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Fifteen Years After 9/11 - North Korea's Nuclear Test - Congress' Failure on Zika

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September 9, 2016

The World This Week

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North Korea's Nuclear Tremors
Scott A. Snyder
A SOUTH KOREAN SOLDIER WATCHES A NEWS REPORT ON SEISMIC ACTIVITY PRODUCED BY A SUSPECTED NORTH KOREAN NUCLEAR TEST. (KIM JU-SUNG/YONHAP VIA REUTERS)

A SOUTH KOREAN SOLDIER WATCHES A NEWS REPORT ON SEISMIC ACTIVITY PRODUCED BY A SUSPECTED NORTH KOREAN NUCLEAR TEST. (KIM JU-SUNG/YONHAP VIA REUTERS)

By launching its fifth nuclear test, Pyongyang is betting that the world will acquiesce to a nuclear North Korea rather than effectively mobilizing for its denuclearization. Read more on Asia Unbound »

 
The Limited Utility of a No-Fly Zone
Micah Zenko

Politicians and policy analysts calling for a no-fly zone in Syria should draw lessons from the U.S. experience of imposing one in Iraq after the Gulf War. Read the op-ed »

FIFTEEN YEARS AFTER SEPTEMBER 11

The New Face of Terrorism
Richard N. Haass

Countries in the post-9/11 world must deal with three kinds of terror: traditional, grand, and mundane. They also need to build resiliency in the face of inevitable attacks. Read the op-ed »

 
Debating the Legality of the "Forever War"
Michael J. Glennon, John B. Bellinger III, Elizabeth N. Saunders, and Samuel Moyn

The Authorization for the Use of Military Force (AUMF), passed by Congress after the 9/11 attacks, has underpinned far-ranging military operations in the past fifteen years. Four scholars weigh in on its legacy. Read the Expert Round-up »

 
Asking the Right Questions About Terrorism
John Mueller and Mark Stewart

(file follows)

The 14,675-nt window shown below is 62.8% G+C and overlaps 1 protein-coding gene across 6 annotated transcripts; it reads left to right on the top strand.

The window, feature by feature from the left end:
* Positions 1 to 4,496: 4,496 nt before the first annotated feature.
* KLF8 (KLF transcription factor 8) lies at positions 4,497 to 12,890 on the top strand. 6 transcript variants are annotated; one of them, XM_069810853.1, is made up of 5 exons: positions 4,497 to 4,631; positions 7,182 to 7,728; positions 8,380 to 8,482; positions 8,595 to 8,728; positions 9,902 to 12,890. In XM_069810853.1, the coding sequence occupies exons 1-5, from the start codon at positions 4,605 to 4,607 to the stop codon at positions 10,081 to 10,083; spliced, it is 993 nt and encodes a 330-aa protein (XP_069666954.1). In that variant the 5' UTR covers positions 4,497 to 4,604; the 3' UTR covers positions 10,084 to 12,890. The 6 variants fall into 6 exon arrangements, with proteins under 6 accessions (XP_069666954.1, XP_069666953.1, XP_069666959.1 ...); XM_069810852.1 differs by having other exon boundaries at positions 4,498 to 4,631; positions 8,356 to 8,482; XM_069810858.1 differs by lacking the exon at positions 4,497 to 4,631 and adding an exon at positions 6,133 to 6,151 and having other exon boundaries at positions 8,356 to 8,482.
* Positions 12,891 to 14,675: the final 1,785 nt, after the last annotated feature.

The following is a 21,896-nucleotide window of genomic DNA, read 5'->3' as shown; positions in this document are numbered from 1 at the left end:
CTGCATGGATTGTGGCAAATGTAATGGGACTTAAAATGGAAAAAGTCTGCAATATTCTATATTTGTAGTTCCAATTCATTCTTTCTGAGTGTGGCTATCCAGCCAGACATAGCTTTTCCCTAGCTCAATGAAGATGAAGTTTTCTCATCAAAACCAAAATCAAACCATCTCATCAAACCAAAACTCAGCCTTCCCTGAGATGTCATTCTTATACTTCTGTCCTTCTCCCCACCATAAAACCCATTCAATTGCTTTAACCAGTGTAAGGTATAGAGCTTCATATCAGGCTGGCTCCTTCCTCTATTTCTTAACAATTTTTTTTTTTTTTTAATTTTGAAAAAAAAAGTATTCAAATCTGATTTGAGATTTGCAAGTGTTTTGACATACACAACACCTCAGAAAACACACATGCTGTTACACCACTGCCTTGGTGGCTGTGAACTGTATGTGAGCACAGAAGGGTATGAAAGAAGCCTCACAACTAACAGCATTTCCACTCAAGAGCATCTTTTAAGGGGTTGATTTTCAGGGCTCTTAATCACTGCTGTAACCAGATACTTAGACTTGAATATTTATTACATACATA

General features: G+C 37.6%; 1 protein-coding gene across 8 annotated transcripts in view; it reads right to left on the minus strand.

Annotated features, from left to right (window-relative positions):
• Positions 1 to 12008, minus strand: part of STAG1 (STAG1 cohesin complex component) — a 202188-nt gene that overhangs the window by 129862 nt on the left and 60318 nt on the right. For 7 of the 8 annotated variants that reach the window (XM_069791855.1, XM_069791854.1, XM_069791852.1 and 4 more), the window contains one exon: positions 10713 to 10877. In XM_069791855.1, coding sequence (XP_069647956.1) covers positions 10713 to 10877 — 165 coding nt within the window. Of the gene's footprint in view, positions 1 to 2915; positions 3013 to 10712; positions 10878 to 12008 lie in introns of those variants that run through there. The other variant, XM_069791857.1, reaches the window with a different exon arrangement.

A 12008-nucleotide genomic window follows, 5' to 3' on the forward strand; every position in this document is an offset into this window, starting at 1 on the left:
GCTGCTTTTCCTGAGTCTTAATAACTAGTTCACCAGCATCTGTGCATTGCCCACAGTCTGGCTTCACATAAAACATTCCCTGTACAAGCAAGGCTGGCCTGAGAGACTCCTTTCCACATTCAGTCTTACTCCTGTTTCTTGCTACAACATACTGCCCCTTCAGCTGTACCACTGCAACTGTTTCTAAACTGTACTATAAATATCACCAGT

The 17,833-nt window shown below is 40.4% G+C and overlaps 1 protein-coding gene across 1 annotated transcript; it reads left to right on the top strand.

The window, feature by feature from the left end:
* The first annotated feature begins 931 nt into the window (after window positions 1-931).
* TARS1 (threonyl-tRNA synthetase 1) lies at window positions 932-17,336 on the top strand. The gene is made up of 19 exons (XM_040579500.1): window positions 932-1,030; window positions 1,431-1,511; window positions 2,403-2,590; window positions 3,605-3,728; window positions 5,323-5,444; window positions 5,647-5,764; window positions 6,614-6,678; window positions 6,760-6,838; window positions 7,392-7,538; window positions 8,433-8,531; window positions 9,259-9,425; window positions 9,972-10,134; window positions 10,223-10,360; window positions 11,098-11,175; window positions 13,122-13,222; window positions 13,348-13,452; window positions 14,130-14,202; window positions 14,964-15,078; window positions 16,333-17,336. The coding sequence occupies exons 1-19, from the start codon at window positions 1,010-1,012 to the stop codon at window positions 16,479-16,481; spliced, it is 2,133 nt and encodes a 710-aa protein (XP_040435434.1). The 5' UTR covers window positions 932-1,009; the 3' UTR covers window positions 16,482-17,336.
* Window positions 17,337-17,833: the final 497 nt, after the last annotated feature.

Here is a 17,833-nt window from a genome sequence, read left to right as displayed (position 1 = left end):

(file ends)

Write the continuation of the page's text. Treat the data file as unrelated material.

The 9/11 attacks remain an extreme outlier: scarcely any terrorist deed before or since has visited even one-tenth as much destruction, even in war zones where terrorist groups have plenty of space and time to plot and assemble. Read more on ForeignAffairs.com »

 
MOSQUITOES ARE SEEN INSIDE A LABORATORY IN BRAZIL. (PAULO WHITAKER/REUTERS) / MUSLIM MEN ATTEND EID AL-FITR PRAYERS IN NEW YORK. (SHANNON STAPLETON/REUTERS) MOSQUITOES ARE SEEN INSIDE A LABORATORY IN BRAZIL. (PAULO WHITAKER/REUTERS) / MUSLIM MEN ATTEND EID AL-FITR PRAYERS IN NEW YORK. (SHANNON STAPLETON/REUTERS)

MOSQUITOES ARE SEEN INSIDE A LABORATORY IN BRAZIL. (PAULO WHITAKER/REUTERS) / MUSLIM MEN ATTEND EID AL-FITR PRAYERS IN NEW YORK. (SHANNON STAPLETON/REUTERS)

Congress' Cynical Zika Game Is a Threat to All
Laurie Garrett

Congress has failed to pass a $1.1 billion plan to fund Zika virus control and research while the United States continues to be in the grips of a real and present danger. Read the op-ed »

 
Anti-Muslim Tirades Have Costly Consequences
Farah Pandith

The United States will not soon repair the damage done by presidential candidate Donald Trump to its image among Muslims. Read the op-ed »

 
China's Summer of Discontent
Elizabeth C. Economy